We will see in Section 3 that if no pair of vertices in a connected graph are H-equivalent, the graph must have a trivial automorphism group. However, the converse is not true, so maximum H-entropy graphs form a subset of graphs with trivial group.
In general, H-entropy depends on the structure rather than the size of a graph. Cycles and complete graphs of every order have H-entropy 0. On the other hand, the H-entropy of path graphs increases monotonically with the number of vertices.
The distance matrix of a connected graph can be used to investigate the likelihood of particular values of H-entropy. This follows from the fact that two vertices are H-equivalent if the rows representing them in the distance matrix are permutations of each other. Repetitions are allowed in these permutations, since in general several elements in a given row may have the same numerical value. To illustrate, consider the problem of estimating the likelihood of zero H-entropy, i.e., the case in which all the vertices are H-equivalent and thus all the rows of the distance matrix are permutations of each other. Apart from the constraints of graph structure, the configuration of a row in D(G) depends on two parameters, namely, the number n of vertices and the diameter d of G - there are n elements in the row and they vary between 1 and d, apart from a single 0. So, excluding 0 the number of possible rows R is given by R = d!S(n, d) where S(n, d) denotes a Stirling number of the second kind. d!S(n, d) is the number of ways of placing the n distinct row indices into d different containers representing the distinct elements 1, 2, …, d with no container empty. Ignoring graph structure, choosing each of n rows independently gives a probability of (Rn)−1 for all n rows to be permutations of each other. Admittedly this value is far smaller than the actual probability since not all the permutations are consistent with the structural constraints of the graph. However, this approach provides a useful framework for investigating the problem.

3. Hosoya Entropy and Information Content

The information content I(G) of a graph G, a measure introduced in the late 1950’s (see [1] for a review), applies the Shannon entropy function to a finite probability scheme associated with the orbits of the automorphism group of a graph. This measure applies to directed and undirected, disconnected as well as connected graphs. The relationship between I(G) and H(G) derives from the fact that two vertices of a connected graph are H-equivalent if they are similar.
Theorem 3. Let G be a connected graph with automorphism group Aut(T). If vertices u and v of G are similar (i.e., belong to the same orbit of Aut(T)), they are H-equivalent.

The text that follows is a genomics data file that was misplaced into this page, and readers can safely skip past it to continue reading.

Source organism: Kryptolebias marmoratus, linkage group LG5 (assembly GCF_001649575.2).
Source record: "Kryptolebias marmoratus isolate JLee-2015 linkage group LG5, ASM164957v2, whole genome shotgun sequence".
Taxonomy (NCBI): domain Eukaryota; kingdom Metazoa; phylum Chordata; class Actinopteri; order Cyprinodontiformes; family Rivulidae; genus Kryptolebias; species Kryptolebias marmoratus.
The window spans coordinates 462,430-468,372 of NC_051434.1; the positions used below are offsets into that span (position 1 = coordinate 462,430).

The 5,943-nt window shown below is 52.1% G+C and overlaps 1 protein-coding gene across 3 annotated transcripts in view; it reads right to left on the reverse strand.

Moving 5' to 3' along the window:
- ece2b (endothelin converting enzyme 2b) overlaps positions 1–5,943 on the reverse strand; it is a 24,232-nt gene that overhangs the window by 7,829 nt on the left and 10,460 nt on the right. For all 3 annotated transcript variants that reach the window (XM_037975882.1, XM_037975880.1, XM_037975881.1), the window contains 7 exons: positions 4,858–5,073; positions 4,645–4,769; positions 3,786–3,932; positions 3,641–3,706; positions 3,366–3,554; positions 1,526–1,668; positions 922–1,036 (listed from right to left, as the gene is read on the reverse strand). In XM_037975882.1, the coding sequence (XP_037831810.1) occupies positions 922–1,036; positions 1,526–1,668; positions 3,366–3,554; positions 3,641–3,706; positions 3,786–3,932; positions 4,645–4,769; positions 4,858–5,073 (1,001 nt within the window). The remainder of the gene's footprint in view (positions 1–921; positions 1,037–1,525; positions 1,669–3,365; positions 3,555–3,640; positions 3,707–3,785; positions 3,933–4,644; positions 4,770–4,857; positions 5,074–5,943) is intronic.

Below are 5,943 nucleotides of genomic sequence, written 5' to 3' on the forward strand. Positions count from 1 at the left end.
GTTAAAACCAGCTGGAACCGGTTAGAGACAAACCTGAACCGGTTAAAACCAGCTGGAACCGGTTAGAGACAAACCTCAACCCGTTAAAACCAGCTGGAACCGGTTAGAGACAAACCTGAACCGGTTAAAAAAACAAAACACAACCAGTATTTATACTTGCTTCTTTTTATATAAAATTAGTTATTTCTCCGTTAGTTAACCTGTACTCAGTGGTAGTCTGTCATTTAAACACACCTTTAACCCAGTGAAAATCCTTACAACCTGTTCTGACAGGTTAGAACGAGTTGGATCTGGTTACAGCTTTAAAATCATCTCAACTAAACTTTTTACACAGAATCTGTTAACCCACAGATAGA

Proof. Suppose u and v are similar, and let S(x) denote the Hosoya profile of vertex x. Let ki be an element of S(u), i.e, ki denotes the number of vertices at distance i from u, where 1 ≤ ih and h is the diameter of G. If S(u) ≠ S(v), then there is a kiS(u) such that kiS(v). Let w 1 , , w k i be the vertices whose distance from u is i. Then there is a path of length i from u to one of the wj that does not correspond to any path of length i from v, contradicting the similarity of u and v. □
The theorem allows for obtaining bounds on H(G) for several classes of graphs, and is useful for determining Aut(G) since vertices with different H-profiles cannot be similar.
Corollary 2. (1) If Aut(G) is transitive, then H(G) = 0.
(2) Let G + K denote the join of graphs G and K. Then H(G + K) ≤ I(G + K) and H(nG) ≤ I(G), where nG denotes the join of n disjoint copies of G.
(3) Let G × K and GK denote the cartesian and wreath products, respectively, of G and K. Then H(G × K) ≤ I(G × K) and H(GK) ≤ I(GK)
Proof. (1) If Aut(G) is transitive, all the vertices of G are H-equivalent.
(2) The partition of V (G + K) given by H-equivalence must, according to the Theorem be coarser than the partition associated with Aut(G + K), i.e., blocks in the Hosoya partition may be unions of orbits of Aut(G). The second part of the statement follows from the fact that H(nG) ≤ I(nG) = I(G).
(3) As in the case of joins, the blocks in the partitions associated with the cartesian and wreath products may also be unions of orbits, thus resulting in H-entropy at most that of information content. □
Unlike the information content measure for which I ( G ) = I ( G ¯ ), the H-entropy of G ¯ (assuming G complement is connected), is not the same as H(G). For example, the graph G in Figure 1 has H(G) = log(7) = 2.807 but H ( G ¯ ) = 1.557. More generally, for n ≥ 7 a regular n-vertex graph of degree smaller than n 2 with identity group, might have H-entropy close to log(n) but the complement (if connected) would have H-entropy 0. This is a consequence of Theorem 2.3.
Theorem 4. There exist connected graphs with zero H-entropy whose automorphism groups are not transitive.
Proof. Let G be a regular n-vertex graph of degree 3 for which Aut(G) is not transitive. Such exists by a well known theorem of Frucht [20]. If n ≥ 7, the complement of G (which has the same automorphism group as G) is regular of degree > n 2, and by Theorem 2.2, H ( G ¯ ) = 0. □